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Rust Foundation Allies With OpenSSF and JFrog to Secure Code – DevOps.com

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The Rust Foundation announced today it is working with the Open Source Security Foundation (OpenSSF) and JFrog to help maintainers secure open source software created using the Rust programming language.
Rebecca (Bec) Rumbul, executive director at the Rust Foundation, said even though Rust is a memory-safe language, there are still security issues that maintainers need to be able to address. The goal is to provide the resources those maintainers need to better secure their software supply chains.
As part of that effort, the Rust Foundation is adding a dedicated security team to help maintainers of open source projects built using Rust to better secure their software supply chains. That team is being underwritten by JFrog and the Alpha-Omega Initiative funded by Google and Microsoft which was recently launched by OpenSSF. JFrog last week announced it is joining the Rust Foundation at the Platinum level alongside Amazon Web Services (AWS), Google, Huawei, Meta, Microsoft and Mozilla.
The first initiative for the security team will be to conduct a security audit and develop threat modeling tools that will provide the foundation for a set of best security practices for maintainers, said Rumbul. The team will also help advocate for those security practices across the Rust landscape, including the Cargo package manager and Crates.io directory projects.
The OpenSSF has previously called for replacing programming languages like Java that are not memory-safe as part of a larger plan to secure open source software supply chains.
In general, the Rust Foundation is committed to enabling Rust developers to achieve their scale, security and sustainability goals, said Rumbul. Given the early stages of the Rust programming language, there is no better time to start addressing security issues that application developers can’t ignore, she added.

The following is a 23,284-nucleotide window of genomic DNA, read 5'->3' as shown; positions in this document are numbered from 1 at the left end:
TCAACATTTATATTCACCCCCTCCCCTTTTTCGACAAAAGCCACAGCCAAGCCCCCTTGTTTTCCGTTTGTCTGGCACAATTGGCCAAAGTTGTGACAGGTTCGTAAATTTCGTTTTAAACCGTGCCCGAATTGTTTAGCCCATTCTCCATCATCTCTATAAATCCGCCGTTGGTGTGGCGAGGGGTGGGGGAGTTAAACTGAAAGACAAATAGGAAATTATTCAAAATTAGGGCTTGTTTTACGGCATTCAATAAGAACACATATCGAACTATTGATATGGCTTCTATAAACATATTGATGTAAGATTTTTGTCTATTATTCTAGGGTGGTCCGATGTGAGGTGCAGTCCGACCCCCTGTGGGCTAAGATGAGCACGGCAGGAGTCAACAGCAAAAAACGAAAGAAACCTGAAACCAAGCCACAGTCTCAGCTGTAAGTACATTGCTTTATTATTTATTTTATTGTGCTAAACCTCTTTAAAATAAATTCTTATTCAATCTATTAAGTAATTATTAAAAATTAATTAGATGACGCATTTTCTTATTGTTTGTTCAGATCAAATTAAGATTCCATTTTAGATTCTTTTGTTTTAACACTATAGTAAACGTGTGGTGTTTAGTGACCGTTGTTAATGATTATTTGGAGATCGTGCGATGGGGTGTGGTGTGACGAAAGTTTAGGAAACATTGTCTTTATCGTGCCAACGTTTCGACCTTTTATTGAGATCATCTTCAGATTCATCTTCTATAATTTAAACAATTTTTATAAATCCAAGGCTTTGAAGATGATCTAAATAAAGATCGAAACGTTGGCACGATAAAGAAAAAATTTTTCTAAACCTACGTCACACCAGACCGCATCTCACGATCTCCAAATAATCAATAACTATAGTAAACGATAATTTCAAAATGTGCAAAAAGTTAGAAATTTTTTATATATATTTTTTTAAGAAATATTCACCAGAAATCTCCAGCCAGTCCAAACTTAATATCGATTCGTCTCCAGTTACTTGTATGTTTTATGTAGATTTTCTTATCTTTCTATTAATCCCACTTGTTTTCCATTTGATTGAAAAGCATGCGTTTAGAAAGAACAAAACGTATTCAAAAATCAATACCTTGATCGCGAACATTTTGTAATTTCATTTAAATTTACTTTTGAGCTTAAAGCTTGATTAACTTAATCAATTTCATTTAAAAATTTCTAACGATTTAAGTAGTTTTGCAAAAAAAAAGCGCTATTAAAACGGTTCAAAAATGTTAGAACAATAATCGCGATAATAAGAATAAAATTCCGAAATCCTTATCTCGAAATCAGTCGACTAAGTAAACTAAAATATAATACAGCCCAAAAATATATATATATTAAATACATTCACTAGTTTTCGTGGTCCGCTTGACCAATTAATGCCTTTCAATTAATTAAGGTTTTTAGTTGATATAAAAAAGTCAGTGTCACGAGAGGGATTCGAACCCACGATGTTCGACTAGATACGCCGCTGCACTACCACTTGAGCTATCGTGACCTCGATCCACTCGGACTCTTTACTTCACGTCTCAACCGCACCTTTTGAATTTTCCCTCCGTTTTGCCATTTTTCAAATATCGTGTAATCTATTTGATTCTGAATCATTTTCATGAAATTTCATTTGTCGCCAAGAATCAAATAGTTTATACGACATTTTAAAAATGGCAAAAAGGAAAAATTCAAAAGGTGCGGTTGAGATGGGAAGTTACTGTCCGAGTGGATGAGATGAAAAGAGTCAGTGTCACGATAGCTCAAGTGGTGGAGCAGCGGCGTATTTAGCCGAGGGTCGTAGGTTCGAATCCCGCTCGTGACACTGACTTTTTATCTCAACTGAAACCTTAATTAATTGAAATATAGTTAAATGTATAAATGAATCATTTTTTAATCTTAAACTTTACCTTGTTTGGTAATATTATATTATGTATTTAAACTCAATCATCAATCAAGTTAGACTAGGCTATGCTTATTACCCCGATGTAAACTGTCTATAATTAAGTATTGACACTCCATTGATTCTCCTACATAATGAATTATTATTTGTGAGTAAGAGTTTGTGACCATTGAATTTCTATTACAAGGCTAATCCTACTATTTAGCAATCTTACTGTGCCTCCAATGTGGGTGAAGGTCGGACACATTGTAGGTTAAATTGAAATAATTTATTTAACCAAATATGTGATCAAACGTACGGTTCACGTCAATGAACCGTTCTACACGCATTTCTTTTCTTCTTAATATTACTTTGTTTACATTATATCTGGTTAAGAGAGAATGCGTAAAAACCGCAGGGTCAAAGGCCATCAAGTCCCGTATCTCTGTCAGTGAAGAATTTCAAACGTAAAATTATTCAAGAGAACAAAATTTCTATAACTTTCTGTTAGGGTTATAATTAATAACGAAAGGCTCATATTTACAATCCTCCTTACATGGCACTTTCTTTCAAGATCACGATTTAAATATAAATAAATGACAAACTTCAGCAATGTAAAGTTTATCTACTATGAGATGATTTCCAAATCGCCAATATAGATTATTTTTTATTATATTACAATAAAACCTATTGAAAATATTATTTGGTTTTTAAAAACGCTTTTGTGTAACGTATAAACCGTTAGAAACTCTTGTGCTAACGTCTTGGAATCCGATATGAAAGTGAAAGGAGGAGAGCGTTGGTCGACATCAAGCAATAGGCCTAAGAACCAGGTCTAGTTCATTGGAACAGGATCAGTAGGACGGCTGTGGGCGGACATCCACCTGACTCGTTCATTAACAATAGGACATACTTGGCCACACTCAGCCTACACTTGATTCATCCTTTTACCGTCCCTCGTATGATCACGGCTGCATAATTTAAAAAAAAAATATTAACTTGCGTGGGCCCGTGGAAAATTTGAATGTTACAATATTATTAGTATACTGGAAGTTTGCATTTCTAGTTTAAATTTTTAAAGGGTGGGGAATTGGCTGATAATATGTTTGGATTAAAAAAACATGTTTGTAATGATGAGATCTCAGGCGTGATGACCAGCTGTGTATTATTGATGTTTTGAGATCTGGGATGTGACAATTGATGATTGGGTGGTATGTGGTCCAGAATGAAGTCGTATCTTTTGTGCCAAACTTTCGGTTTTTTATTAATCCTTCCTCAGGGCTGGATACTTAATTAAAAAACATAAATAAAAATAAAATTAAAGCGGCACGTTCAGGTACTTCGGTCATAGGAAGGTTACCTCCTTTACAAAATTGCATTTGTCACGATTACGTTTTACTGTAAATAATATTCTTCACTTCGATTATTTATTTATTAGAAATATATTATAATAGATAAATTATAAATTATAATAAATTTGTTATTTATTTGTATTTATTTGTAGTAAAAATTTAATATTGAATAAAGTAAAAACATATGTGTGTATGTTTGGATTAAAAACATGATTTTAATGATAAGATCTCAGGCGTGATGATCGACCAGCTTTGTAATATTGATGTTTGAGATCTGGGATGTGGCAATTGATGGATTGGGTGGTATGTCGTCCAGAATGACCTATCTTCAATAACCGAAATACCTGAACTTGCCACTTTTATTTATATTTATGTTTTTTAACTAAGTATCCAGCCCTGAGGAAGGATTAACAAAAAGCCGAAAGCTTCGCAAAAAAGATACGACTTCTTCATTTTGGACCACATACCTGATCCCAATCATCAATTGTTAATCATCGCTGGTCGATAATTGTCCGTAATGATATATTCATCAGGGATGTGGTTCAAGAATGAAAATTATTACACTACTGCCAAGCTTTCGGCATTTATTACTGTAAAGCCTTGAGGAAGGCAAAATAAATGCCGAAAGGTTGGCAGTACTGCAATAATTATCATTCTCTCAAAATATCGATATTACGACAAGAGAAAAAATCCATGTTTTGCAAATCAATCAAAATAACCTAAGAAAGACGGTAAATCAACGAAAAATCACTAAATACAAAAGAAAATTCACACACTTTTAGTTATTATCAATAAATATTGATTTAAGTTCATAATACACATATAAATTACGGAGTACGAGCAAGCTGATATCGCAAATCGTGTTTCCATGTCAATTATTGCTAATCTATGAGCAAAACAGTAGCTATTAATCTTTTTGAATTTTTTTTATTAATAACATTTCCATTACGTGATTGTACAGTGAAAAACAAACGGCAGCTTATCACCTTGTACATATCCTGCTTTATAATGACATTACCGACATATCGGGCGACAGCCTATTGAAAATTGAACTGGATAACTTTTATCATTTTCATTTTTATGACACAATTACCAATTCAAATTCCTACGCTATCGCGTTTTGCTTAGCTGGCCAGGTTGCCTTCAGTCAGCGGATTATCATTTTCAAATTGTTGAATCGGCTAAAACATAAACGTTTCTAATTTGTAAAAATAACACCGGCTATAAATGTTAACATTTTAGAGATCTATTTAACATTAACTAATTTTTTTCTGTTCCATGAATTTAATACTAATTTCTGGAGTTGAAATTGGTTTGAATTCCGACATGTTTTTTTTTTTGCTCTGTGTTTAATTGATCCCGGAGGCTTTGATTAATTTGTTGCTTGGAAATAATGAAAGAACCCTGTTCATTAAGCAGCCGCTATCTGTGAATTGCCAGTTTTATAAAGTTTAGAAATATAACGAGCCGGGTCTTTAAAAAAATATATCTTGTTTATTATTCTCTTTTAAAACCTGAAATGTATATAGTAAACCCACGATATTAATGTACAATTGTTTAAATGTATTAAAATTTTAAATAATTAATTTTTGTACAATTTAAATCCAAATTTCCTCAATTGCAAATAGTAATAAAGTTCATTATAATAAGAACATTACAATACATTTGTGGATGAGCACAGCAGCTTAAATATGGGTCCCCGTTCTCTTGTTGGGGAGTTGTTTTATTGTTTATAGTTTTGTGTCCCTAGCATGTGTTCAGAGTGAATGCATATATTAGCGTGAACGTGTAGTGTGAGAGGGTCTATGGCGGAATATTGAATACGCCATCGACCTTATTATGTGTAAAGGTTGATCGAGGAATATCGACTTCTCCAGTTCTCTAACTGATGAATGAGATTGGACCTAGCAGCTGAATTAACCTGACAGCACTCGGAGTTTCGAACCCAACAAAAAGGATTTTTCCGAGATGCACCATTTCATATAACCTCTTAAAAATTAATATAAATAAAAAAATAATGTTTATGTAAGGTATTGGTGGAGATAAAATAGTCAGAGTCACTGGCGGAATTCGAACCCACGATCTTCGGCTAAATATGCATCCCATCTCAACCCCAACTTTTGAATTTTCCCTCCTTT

In the longer term, The Rust Foundation is also committed to providing developers with Rust security education and is also working to come up with a fair approach to certifying which projects have achieved an appropriate level of cybersecurity maturity, said Rumbul.
It’s not clear whether developers are abandoning older programming languages in favor of a memory-safe language such as Rust. Rust employs a compiler to track the ownership of values that can be used once and a borrow checker that manages how data is used without having to rely on traditional garbage collection techniques.
Of course, replacing trillions of lines of code that have already been constructed using a variety of legacy languages is a gargantuan task that might never be fully completed. However, as new applications are built using a memory-safe programming language, the overall security posture of an organization will steadily improve. The challenge, of course, is that the number of developers that know how to build applications using those languages is still relatively small.
Nevertheless, there may come a day when the way applications are coded is a lot more secure by default than it is today. In the meantime, however, the number of vulnerabilities that exist with application environments is still too numerous to count.
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